HELSINKI, Nov. 21 (Xinhua) -- The trial related to the Talvivaara metals mine in Sotkamo, northeastern Finland, came to an end on Thursday with the Finnish Supreme Court upholding the previous verdict.
The Supreme Court upheld the sentences in a vote 3-2. The case is dubbed as Finland's largest environmental lawsuit by Finnish media.
An appeals court had sentenced Pekka Pera, the CEO of the mining company, to six months imprisonment on probation. Two former managers were given fine penalties. The legal process began in 2015.
The Talvivaara mine produces nickel and other metals in a bioheap leaching process. The method creates major amounts of waste water and chalk that was stored in large open reservoir lakes in the mine compound.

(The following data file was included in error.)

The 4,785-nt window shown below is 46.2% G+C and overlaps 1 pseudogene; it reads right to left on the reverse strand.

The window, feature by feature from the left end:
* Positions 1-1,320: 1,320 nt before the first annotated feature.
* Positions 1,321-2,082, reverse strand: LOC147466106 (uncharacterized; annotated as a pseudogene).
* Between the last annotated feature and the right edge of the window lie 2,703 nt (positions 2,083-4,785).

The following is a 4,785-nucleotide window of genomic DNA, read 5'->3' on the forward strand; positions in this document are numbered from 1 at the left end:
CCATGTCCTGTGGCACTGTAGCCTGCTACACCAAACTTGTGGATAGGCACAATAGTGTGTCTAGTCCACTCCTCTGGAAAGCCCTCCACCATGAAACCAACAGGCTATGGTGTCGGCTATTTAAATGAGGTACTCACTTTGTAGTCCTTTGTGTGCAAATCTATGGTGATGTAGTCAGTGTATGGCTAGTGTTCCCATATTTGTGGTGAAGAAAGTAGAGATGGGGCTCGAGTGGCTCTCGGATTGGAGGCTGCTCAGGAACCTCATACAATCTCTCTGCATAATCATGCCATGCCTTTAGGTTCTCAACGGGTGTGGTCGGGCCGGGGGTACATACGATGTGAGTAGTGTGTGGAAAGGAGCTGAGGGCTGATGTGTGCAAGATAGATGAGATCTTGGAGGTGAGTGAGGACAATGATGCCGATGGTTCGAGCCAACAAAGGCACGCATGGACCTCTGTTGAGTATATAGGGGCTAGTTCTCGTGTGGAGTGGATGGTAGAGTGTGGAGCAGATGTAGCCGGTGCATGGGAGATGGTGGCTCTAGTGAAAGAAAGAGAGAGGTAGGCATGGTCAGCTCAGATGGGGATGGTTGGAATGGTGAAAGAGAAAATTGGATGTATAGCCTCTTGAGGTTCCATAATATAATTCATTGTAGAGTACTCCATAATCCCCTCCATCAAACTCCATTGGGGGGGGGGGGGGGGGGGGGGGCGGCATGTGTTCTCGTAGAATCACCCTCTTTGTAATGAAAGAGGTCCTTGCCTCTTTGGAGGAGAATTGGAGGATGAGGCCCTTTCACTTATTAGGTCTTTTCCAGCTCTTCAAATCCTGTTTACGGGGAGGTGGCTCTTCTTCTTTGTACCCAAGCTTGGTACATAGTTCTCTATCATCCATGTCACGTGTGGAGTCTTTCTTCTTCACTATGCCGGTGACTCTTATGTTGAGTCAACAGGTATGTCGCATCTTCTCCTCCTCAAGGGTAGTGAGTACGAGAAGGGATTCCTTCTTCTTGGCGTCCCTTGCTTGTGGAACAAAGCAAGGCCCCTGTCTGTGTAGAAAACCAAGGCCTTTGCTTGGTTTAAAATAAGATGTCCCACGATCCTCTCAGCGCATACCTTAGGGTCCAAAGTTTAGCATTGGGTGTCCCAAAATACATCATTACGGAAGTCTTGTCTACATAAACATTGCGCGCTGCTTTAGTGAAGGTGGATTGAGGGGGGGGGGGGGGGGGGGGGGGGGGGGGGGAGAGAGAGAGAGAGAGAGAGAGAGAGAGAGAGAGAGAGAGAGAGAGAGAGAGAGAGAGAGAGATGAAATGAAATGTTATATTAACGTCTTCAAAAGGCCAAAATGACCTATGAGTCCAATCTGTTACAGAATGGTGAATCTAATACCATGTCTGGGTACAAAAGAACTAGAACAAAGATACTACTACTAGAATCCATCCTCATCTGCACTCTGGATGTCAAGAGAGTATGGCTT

Waterways and soil in the surrounding area were severely contaminated as the waste reservoirs began leaking soon after the mine started in 2007. The leakages included nickel, uranium and other toxic metals.
The mine is still in operation, but a state majority-owned company Terraframe took over in 2015 and corrected the environmental procedures. The original mining company changed its name and went bankrupt in 2018.
Legal experts said on Thursday the Supreme Court decision has a major importance for future mine development in Finland.
Vesa Majamaa, a former professor on environmental law at Helsinki University, told Finnish national broadcaster Yle that authorities would have to be more careful in reviewing the environmental applications by mine operators.
Majamaa noted that when Talvivaara filed for permits some 15 years ago, the regional authorities in the area were left alone in assessing them. "They did not have the expertise that the case would have required," he said to Yle.